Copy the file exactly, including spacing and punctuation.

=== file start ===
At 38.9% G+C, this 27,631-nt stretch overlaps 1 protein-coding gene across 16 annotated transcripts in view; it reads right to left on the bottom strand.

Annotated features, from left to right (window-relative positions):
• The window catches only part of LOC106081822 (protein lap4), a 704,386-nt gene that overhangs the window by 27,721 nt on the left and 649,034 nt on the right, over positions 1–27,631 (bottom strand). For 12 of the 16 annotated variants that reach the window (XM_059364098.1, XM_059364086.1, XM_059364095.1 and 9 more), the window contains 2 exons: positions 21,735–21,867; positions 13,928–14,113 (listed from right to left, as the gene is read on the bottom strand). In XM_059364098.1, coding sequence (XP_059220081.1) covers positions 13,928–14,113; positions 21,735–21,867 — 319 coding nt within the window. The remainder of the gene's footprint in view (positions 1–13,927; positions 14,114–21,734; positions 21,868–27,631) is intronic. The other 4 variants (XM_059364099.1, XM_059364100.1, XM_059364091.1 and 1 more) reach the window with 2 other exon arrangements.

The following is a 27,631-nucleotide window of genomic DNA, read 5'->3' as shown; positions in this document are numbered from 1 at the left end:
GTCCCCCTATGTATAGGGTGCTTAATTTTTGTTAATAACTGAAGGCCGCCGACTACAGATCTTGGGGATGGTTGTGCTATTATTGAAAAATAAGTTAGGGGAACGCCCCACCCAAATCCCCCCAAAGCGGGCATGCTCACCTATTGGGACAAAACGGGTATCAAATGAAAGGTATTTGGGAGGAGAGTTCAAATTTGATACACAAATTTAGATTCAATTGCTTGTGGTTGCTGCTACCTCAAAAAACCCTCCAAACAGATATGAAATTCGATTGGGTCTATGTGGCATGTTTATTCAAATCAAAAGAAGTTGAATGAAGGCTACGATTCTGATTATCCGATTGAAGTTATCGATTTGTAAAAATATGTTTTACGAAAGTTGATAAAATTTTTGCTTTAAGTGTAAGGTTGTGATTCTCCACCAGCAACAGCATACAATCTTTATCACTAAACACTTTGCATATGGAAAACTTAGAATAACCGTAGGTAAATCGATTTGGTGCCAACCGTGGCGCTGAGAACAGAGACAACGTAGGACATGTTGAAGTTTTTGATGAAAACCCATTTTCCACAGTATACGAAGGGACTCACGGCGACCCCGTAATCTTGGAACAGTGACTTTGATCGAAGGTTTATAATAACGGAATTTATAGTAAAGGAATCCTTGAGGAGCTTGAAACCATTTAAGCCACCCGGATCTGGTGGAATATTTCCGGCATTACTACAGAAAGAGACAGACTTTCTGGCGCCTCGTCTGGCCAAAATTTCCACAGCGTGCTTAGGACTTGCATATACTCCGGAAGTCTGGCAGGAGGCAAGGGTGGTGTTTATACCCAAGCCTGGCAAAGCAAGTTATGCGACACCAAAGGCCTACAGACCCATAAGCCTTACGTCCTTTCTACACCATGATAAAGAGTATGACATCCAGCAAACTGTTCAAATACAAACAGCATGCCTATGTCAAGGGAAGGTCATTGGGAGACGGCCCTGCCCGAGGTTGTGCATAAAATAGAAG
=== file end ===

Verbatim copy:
At 38.9% G+C, this 27,631-nt stretch overlaps 1 protein-coding gene across 16 annotated transcripts in view; it reads right to left on the bottom strand.

Annotated features, from left to right (window-relative positions):
• The window catches only part of LOC106081822 (protein lap4), a 704,386-nt gene that overhangs the window by 27,721 nt on the left and 649,034 nt on the right, over positions 1–27,631 (bottom strand). For 12 of the 16 annotated variants that reach the window (XM_059364098.1, XM_059364086.1, XM_059364095.1 and 9 more), the window contains 2 exons: positions 21,735–21,867; positions 13,928–14,113 (listed from right to left, as the gene is read on the bottom strand). In XM_059364098.1, coding sequence (XP_059220081.1) covers positions 13,928–14,113; positions 21,735–21,867 — 319 coding nt within the window. The remainder of the gene's footprint in view (positions 1–13,927; positions 14,114–21,734; positions 21,868–27,631) is intronic. The other 4 variants (XM_059364099.1, XM_059364100.1, XM_059364091.1 and 1 more) reach the window with 2 other exon arrangements.

The following is a 27,631-nucleotide window of genomic DNA, read 5'->3' as shown; positions in this document are numbered from 1 at the left end:
GTCCCCCTATGTATAGGGTGCTTAATTTTTGTTAATAACTGAAGGCCGCCGACTACAGATCTTGGGGATGGTTGTGCTATTATTGAAAAATAAGTTAGGGGAACGCCCCACCCAAATCCCCCCAAAGCGGGCATGCTCACCTATTGGGACAAAACGGGTATCAAATGAAAGGTATTTGGGAGGAGAGTTCAAATTTGATACACAAATTTAGATTCAATTGCTTGTGGTTGCTGCTACCTCAAAAAACCCTCCAAACAGATATGAAATTCGATTGGGTCTATGTGGCATGTTTATTCAAATCAAAAGAAGTTGAATGAAGGCTACGATTCTGATTATCCGATTGAAGTTATCGATTTGTAAAAATATGTTTTACGAAAGTTGATAAAATTTTTGCTTTAAGTGTAAGGTTGTGATTCTCCACCAGCAACAGCATACAATCTTTATCACTAAACACTTTGCATATGGAAAACTTAGAATAACCGTAGGTAAATCGATTTGGTGCCAACCGTGGCGCTGAGAACAGAGACAACGTAGGACATGTTGAAGTTTTTGATGAAAACCCATTTTCCACAGTATACGAAGGGACTCACGGCGACCCCGTAATCTTGGAACAGTGACTTTGATCGAAGGTTTATAATAACGGAATTTATAGTAAAGGAATCCTTGAGGAGCTTGAAACCATTTAAGCCACCCGGATCTGGTGGAATATTTCCGGCATTACTACAGAAAGAGACAGACTTTCTGGCGCCTCGTCTGGCCAAAATTTCCACAGCGTGCTTAGGACTTGCATATACTCCGGAAGTCTGGCAGGAGGCAAGGGTGGTGTTTATACCCAAGCCTGGCAAAGCAAGTTATGCGACACCAAAGGCCTACAGACCCATAAGCCTTACGTCCTTTCTACACCATGATAAAGAGTATGACATCCAGCAAACTGTTCAAATACAAACAGCATGCCTATGTCAAGGGAAGGTCATTGGGAGACGGCCCTGCCCGAGGTTGTGCATAAAATAGAAG